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World's famed shopping streets prepare for worst this Christmas
WORLD-FAMOUS shopping districts are preparing - and bracing - for a holiday season unlike any they have ever seen.
Many consumers are still wary of visiting stores, with the coronavirus pandemic reignited in much of the world. Travel restrictions will also slash the number of wealthy tourists normally relied upon to spend oodles of cash this time of the year.
But luxury stores are still putting forth their best socially-distanced effort. They are filling windows with Christmas displays in a bid to salvage a crucial holiday season after Covid-19 wreaked havoc on retailers from Tokyo to New York.
Here's a look at what it's like on the ground at these prominent thoroughfares as Black Friday and the Christmas shopping season approaches:
Bond Street, London
"In the words of the Queen, 2020 will certainly go down as one of the most annus horribilis" for retailers on the famed luxury shopping destination, said Katie Thomas, associate director of Bond Street and Mayfair at the New West End company, the organisation behind the 600 retailers, restaurateurs, hoteliers in that part of town.
Bond Street has been hit hard due to its reliance on foreign shoppers and the lack of office workers. Store visits had already fallen by about half when new Covid-19 restrictions shuttered locations earlier this month. Shops ranging from Cartier to Chanel are not waiting for their reopening to get ready for the holiday season: Christmas lights are up earlier than usual. And when they can reopen on Dec 3, the Bond Street Christmas tree will be revealed with a brass band minus the carol singers. If there are lines to get into stores, employees are planning to serve hot chocolate.
The spread of the virus has led to the second lockdown in France, forcing non-essential stores to shut on Oct 30.
"If we don't reopen on Dec 1, it will be extremely serious," said Edouard Lefebvre, general manager of the Comite Champs-Elysees, which represents the 100 or so stores in the area. Still, the organisation planned to put on its holiday light show starting on Nov 22, but it will be virtual.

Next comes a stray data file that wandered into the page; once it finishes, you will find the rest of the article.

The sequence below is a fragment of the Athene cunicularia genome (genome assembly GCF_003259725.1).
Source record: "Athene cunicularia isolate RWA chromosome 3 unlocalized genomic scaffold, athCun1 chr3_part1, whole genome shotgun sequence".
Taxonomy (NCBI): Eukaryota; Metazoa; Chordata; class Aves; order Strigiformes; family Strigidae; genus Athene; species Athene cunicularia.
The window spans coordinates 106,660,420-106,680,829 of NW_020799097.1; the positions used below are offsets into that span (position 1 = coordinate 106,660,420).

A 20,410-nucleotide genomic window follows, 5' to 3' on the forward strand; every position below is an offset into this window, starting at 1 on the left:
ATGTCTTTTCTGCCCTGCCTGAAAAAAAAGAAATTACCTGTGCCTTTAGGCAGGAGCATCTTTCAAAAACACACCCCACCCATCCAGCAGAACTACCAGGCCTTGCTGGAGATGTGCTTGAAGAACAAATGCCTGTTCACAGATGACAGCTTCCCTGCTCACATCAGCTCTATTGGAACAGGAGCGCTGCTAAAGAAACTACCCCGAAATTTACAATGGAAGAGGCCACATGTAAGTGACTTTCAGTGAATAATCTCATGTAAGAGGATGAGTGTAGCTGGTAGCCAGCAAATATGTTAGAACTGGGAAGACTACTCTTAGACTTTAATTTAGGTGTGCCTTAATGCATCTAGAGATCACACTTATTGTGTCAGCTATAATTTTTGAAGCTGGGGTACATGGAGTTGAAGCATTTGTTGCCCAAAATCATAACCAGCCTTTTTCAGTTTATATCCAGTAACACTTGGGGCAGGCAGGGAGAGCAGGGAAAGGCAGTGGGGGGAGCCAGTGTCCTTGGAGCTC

The streets of Ginza - one of Tokyo's most well-known shopping districts - would have usually been lit up by now, with the luxury shops dotting its main drag covered in lights and decorations. But this year, many stores and buildings are dark. Japan still has strict controls on allowing tourists into the country, meaning that just a fraction of the usual shopping traffic has returned to Ginza.
The Ginza Street Association is planning a hand-washing event at the main Ginza crossing in December, according to Eriko Takezawa, the head of the Ginza Street Association. Passersby who clean their hands will be given a handkerchief and coupon to spend at a nearby store. They will also add more illumination along the streets, hoping to draw more people.
Causeway Bay, Hong Kong
Few retailers have been hit as hard by the pandemic as Hong Kong shop owners.
A walk down the main road in Causeway Bay - home to the world's priciest retail rents - shows the fallout of retail sales declining for nearly 20 straight months amid protests and Covid-19 restrictions. Brands such as Tissot, Prada and Victoria Secret are among the closed storefronts.
Hope may come in the form of tourists, who are just beginning to trickle back into town.
To boost tourism, Hong Kong recently formed a travel bubble with Singapore that does not require visitors to quarantine. But with Covid-19 cases rising in Hong Kong, government agencies from both sides delayed its start - originally slated for Nov 22 - by two weeks.
"There was a renewed feeling that the worst is behind, with the virus and the political situation under control," Amrita Banta, Singapore-based managing director at luxury consultancy Agility Research, said before the travel bubble was delayed. "The city is ready to reopen."
Fifth Avenue, New York
Fifth Avenue is still home to two of the glitziest department stores in the world: Saks Fifth Avenue and Bergdorf Goodman. But the numbers have dwindled in recent years, with Henri Bendel closing its century-old store and Barneys New York, just a block off the strip, liquidating. Several storefronts, including the former Ralph Lauren flagship, remain vacant.
Its stores are now preparing for a muted holiday rush, with little or no tourists in sight. But they will do their best to bring holiday cheer, even as Covid cases rise in New York, once the epicentre of the outbreak in the US. As usual, Saks, Bergdorf and boutiques such as Dolce & Gabbana and Louis Vuitton are dressing their extravagant holiday windows.
A local business group is installing artwork of oversized toys, such as a teddy bear, balloons and dreidel, according to Jerome Barth, president of the Fifth Avenue Association. BLOOMBERG